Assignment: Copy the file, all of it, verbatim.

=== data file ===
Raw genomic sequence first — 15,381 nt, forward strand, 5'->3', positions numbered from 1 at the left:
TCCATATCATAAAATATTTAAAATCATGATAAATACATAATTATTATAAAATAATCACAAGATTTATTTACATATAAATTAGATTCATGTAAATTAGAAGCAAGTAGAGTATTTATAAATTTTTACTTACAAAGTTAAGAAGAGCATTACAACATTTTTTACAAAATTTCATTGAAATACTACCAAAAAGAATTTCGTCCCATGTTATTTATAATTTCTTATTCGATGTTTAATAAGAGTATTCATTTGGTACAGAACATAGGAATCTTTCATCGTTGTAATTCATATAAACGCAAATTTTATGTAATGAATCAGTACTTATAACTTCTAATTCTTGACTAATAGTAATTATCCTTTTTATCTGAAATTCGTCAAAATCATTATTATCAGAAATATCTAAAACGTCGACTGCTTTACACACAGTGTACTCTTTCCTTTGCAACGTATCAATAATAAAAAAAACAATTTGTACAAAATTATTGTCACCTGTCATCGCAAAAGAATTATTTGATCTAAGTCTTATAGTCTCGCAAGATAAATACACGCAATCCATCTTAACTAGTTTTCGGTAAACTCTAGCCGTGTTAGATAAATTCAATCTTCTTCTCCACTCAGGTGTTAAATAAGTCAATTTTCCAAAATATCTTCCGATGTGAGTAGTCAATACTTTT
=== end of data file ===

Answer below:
Raw genomic sequence first — 15,381 nt, forward strand, 5'->3', positions numbered from 1 at the left:
TCCATATCATAAAATATTTAAAATCATGATAAATACATAATTATTATAAAATAATCACAAGATTTATTTACATATAAATTAGATTCATGTAAATTAGAAGCAAGTAGAGTATTTATAAATTTTTACTTACAAAGTTAAGAAGAGCATTACAACATTTTTTACAAAATTTCATTGAAATACTACCAAAAAGAATTTCGTCCCATGTTATTTATAATTTCTTATTCGATGTTTAATAAGAGTATTCATTTGGTACAGAACATAGGAATCTTTCATCGTTGTAATTCATATAAACGCAAATTTTATGTAATGAATCAGTACTTATAACTTCTAATTCTTGACTAATAGTAATTATCCTTTTTATCTGAAATTCGTCAAAATCATTATTATCAGAAATATCTAAAACGTCGACTGCTTTACACACAGTGTACTCTTTCCTTTGCAACGTATCAATAATAAAAAAAACAATTTGTACAAAATTATTGTCACCTGTCATCGCAAAAGAATTATTTGATCTAAGTCTTATAGTCTCGCAAGATAAATACACGCAATCCATCTTAACTAGTTTTCGGTAAACTCTAGCCGTGTTAGATAAATTCAATCTTCTTCTCCACTCAGGTGTTAAATAAGTCAATTTTCCAAAATATCTTCCGATGTGAGTAGTCAATACTTTT